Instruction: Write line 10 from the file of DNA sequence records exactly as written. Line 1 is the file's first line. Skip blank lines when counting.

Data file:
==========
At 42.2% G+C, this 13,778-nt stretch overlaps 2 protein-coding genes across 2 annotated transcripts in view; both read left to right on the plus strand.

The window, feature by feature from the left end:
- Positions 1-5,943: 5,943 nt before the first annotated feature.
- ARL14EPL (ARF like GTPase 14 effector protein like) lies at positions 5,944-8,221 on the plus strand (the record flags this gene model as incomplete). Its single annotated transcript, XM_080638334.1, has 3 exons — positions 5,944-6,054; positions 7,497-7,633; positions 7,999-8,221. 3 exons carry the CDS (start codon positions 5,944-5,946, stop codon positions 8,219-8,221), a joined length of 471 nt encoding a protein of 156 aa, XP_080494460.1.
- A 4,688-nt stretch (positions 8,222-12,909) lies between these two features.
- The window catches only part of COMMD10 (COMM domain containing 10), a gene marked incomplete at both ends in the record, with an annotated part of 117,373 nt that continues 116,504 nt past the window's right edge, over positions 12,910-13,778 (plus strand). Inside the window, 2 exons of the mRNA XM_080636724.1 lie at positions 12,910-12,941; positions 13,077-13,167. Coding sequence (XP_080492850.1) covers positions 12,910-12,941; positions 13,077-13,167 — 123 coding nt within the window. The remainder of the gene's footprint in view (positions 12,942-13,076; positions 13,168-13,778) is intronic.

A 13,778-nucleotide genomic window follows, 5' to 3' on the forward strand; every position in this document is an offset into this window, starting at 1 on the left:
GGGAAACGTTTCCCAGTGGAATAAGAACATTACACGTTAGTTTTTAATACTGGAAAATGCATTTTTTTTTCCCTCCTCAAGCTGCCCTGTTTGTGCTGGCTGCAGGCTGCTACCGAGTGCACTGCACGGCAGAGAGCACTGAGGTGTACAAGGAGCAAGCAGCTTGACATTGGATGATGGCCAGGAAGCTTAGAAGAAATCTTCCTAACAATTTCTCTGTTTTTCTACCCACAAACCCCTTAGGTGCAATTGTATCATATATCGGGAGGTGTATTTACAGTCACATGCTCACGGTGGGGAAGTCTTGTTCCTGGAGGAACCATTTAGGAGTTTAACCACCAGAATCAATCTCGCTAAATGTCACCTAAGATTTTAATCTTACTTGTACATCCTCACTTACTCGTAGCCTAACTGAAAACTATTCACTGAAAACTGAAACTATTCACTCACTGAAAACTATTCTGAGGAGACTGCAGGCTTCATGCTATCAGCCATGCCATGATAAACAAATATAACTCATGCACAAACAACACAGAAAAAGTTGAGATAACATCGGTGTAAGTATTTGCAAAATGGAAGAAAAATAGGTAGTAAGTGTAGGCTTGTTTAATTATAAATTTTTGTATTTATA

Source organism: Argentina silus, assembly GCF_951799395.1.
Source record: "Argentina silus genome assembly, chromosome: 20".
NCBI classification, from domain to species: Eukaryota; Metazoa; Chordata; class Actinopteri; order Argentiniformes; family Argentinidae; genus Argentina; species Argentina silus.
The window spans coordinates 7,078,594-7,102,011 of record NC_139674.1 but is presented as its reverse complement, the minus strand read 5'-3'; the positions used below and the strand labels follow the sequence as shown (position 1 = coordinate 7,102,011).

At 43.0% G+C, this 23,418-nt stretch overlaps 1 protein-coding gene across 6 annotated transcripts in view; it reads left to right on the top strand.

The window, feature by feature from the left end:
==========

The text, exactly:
Source record: "Argentina silus genome assembly, chromosome: 20".